Much kerfuffle this morning from the BBC’s shock horror revelation that someone is allegedly promoting an “aggressive” tax avoidance scheme, based on the Employment Allowance – a government scheme to hand back up to £2,000 per employer. More details on the Employment Allowance are here. Set up multiple companies, the promoters apparently say, and you can claim multiple lots of £2,000. Hmm.
Call us pedants, but despite what the BBC say, this isn’t technically a tax avoidance scheme at all: the Employment Allowance is a payment from Government, not a tax. The distinction is significant: although artificial schemes to avoid Income Tax and various other levies (including National Insurance Contributions) are notifiable under the “Disclosure of Tax Avoidance Schemes” regulations, it is at least questionable whether the Employment Allowance falls within those rules. So HMRC’s assertions that the promoters of the scheme may have exposed themselves to penalties of up to £1m for failure to disclose the scheme may turn out to be wide of the mark.
That interesting technical observation aside, it does seem extremely unlikely that the scheme (or planning, if you prefer) works. The legislation (National Insurance Contributions Act 2014, since you ask) includes some pretty straightforward anti-avoidance provisions: “A person cannot qualify for an employment allowance for a tax year if, apart from this subsection, the person would qualify in consequence of arrangements (including any agreement, understanding, scheme, transaction or series of transactions, whether or not legally enforceable) the main purpose, or one of the main purposes, of which is to secure that a person benefits, or benefits further, from the application of the employment allowance provisions.” Looks to us like HMRC have a killer punch there.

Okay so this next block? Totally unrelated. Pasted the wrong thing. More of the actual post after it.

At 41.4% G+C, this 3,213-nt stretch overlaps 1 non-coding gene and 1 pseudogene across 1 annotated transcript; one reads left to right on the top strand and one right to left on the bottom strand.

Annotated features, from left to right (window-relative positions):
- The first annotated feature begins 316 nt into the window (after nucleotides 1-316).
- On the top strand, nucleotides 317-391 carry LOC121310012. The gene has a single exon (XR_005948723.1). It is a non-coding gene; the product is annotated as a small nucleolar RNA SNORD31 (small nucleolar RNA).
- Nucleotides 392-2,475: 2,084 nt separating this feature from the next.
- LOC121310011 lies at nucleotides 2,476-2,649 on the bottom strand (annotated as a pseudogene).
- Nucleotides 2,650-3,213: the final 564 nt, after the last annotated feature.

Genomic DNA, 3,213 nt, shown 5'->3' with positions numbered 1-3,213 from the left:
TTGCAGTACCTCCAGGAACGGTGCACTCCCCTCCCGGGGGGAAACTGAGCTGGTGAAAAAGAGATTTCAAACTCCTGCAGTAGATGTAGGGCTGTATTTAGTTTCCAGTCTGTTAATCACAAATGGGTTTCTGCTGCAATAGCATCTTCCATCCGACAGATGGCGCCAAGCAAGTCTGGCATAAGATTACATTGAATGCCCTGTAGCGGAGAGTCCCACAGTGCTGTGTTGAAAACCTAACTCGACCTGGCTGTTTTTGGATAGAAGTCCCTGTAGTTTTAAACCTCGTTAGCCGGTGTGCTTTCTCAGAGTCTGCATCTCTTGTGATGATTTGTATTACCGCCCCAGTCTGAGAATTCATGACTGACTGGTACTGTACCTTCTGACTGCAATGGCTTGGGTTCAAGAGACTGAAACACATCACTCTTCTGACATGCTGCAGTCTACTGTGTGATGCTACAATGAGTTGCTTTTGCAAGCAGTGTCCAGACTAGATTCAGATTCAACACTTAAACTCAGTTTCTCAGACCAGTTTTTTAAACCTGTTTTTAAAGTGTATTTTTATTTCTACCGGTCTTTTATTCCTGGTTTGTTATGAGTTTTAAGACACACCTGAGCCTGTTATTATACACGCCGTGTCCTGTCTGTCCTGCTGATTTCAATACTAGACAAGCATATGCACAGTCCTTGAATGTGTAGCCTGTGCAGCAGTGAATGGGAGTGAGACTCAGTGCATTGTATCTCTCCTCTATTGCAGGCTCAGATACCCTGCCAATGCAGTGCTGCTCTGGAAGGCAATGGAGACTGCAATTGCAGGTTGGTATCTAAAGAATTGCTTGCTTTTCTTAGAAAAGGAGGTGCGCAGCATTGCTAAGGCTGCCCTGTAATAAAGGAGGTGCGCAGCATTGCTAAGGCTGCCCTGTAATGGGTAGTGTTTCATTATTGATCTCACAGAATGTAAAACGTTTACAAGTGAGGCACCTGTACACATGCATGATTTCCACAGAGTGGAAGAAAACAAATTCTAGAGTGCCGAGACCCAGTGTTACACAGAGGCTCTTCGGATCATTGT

Our advice? You’d probably get a better return from bribing FIFA officials than in investing your money in a scheme of this kind.